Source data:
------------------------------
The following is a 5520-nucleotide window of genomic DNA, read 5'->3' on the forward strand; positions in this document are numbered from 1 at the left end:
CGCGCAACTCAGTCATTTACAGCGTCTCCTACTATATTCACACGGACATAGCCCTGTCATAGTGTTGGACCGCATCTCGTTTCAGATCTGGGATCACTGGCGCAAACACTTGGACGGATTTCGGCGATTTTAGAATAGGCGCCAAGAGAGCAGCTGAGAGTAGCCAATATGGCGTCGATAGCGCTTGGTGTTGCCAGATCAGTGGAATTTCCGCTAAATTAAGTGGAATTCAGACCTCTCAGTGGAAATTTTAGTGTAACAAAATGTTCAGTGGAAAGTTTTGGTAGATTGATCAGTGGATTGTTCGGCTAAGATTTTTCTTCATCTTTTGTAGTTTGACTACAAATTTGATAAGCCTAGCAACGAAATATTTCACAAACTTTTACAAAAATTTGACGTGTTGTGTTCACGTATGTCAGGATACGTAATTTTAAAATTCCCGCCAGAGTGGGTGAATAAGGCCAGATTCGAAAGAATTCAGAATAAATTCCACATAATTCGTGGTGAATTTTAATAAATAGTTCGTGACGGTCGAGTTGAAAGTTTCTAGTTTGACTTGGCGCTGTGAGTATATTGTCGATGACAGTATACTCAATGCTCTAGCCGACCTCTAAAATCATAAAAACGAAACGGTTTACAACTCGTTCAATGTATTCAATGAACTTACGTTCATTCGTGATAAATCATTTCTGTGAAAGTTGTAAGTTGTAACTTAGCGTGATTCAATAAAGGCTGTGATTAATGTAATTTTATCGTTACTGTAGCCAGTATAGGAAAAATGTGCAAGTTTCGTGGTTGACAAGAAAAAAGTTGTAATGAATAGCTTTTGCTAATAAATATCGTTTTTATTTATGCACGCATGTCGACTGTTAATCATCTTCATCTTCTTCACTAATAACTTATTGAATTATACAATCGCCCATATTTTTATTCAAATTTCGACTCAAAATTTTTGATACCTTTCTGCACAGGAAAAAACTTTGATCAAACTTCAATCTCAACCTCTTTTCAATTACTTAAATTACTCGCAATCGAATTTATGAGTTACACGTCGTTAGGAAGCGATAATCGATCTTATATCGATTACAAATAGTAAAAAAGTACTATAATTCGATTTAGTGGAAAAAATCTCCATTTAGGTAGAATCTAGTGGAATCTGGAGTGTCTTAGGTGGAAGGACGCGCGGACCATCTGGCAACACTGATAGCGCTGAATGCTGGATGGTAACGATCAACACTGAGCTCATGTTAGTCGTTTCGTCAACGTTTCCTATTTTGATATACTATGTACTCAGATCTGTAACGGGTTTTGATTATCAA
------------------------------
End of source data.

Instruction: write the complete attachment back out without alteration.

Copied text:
The following is a 5520-nucleotide window of genomic DNA, read 5'->3' on the forward strand; positions in this document are numbered from 1 at the left end:
CGCGCAACTCAGTCATTTACAGCGTCTCCTACTATATTCACACGGACATAGCCCTGTCATAGTGTTGGACCGCATCTCGTTTCAGATCTGGGATCACTGGCGCAAACACTTGGACGGATTTCGGCGATTTTAGAATAGGCGCCAAGAGAGCAGCTGAGAGTAGCCAATATGGCGTCGATAGCGCTTGGTGTTGCCAGATCAGTGGAATTTCCGCTAAATTAAGTGGAATTCAGACCTCTCAGTGGAAATTTTAGTGTAACAAAATGTTCAGTGGAAAGTTTTGGTAGATTGATCAGTGGATTGTTCGGCTAAGATTTTTCTTCATCTTTTGTAGTTTGACTACAAATTTGATAAGCCTAGCAACGAAATATTTCACAAACTTTTACAAAAATTTGACGTGTTGTGTTCACGTATGTCAGGATACGTAATTTTAAAATTCCCGCCAGAGTGGGTGAATAAGGCCAGATTCGAAAGAATTCAGAATAAATTCCACATAATTCGTGGTGAATTTTAATAAATAGTTCGTGACGGTCGAGTTGAAAGTTTCTAGTTTGACTTGGCGCTGTGAGTATATTGTCGATGACAGTATACTCAATGCTCTAGCCGACCTCTAAAATCATAAAAACGAAACGGTTTACAACTCGTTCAATGTATTCAATGAACTTACGTTCATTCGTGATAAATCATTTCTGTGAAAGTTGTAAGTTGTAACTTAGCGTGATTCAATAAAGGCTGTGATTAATGTAATTTTATCGTTACTGTAGCCAGTATAGGAAAAATGTGCAAGTTTCGTGGTTGACAAGAAAAAAGTTGTAATGAATAGCTTTTGCTAATAAATATCGTTTTTATTTATGCACGCATGTCGACTGTTAATCATCTTCATCTTCTTCACTAATAACTTATTGAATTATACAATCGCCCATATTTTTATTCAAATTTCGACTCAAAATTTTTGATACCTTTCTGCACAGGAAAAAACTTTGATCAAACTTCAATCTCAACCTCTTTTCAATTACTTAAATTACTCGCAATCGAATTTATGAGTTACACGTCGTTAGGAAGCGATAATCGATCTTATATCGATTACAAATAGTAAAAAAGTACTATAATTCGATTTAGTGGAAAAAATCTCCATTTAGGTAGAATCTAGTGGAATCTGGAGTGTCTTAGGTGGAAGGACGCGCGGACCATCTGGCAACACTGATAGCGCTGAATGCTGGATGGTAACGATCAACACTGAGCTCATGTTAGTCGTTTCGTCAACGTTTCCTATTTTGATATACTATGTACTCAGATCTGTAACGGGTTTTGATTATCAA